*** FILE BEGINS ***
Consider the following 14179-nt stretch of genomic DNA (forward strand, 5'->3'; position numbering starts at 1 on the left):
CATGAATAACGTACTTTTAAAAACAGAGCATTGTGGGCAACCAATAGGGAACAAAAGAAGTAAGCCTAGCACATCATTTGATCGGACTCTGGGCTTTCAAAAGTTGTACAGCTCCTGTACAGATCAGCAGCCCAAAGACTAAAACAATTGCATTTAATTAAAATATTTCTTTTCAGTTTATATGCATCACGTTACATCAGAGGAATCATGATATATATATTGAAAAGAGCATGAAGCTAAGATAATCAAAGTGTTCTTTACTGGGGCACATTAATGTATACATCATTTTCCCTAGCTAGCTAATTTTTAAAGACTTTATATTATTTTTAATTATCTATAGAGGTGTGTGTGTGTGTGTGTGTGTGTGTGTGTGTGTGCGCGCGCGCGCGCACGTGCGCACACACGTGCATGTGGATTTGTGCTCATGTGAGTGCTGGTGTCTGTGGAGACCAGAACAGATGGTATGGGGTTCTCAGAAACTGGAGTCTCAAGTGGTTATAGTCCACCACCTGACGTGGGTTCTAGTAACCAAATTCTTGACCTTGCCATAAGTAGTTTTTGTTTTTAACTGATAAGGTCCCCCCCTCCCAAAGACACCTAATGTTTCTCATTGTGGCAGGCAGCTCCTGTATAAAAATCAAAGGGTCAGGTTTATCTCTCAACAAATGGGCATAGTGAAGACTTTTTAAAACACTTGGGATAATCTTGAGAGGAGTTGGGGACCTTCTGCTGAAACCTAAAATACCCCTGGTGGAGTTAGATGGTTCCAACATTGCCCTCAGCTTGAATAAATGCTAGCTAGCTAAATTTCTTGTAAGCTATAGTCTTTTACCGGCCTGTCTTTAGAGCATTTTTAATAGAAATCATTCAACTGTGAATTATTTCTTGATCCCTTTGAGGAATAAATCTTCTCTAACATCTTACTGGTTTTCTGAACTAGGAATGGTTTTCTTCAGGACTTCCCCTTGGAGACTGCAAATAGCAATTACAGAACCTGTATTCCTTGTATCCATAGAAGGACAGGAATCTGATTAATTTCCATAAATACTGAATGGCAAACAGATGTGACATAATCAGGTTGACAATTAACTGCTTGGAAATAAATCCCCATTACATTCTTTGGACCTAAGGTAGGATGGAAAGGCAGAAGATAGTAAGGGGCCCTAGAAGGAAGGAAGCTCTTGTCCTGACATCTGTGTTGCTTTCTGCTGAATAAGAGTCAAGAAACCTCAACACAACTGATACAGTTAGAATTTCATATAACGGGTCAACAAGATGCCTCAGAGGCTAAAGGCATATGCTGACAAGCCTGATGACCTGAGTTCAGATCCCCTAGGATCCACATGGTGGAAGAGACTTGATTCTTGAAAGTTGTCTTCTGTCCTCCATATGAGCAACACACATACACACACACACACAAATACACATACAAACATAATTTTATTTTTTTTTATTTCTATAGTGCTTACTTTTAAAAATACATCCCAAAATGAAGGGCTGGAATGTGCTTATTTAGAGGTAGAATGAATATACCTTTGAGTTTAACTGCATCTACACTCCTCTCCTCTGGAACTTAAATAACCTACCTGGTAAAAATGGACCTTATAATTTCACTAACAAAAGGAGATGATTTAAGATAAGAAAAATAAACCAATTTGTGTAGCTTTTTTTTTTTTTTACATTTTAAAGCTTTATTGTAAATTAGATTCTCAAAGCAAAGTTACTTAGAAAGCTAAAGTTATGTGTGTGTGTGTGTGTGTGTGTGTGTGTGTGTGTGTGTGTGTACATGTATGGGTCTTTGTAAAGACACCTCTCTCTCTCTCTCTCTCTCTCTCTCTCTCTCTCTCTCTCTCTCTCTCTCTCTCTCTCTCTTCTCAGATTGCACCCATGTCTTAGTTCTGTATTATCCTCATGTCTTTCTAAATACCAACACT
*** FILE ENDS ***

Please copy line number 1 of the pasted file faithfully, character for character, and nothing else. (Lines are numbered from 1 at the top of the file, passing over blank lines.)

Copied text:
Consider the following 14179-nt stretch of genomic DNA (forward strand, 5'->3'; position numbering starts at 1 on the left):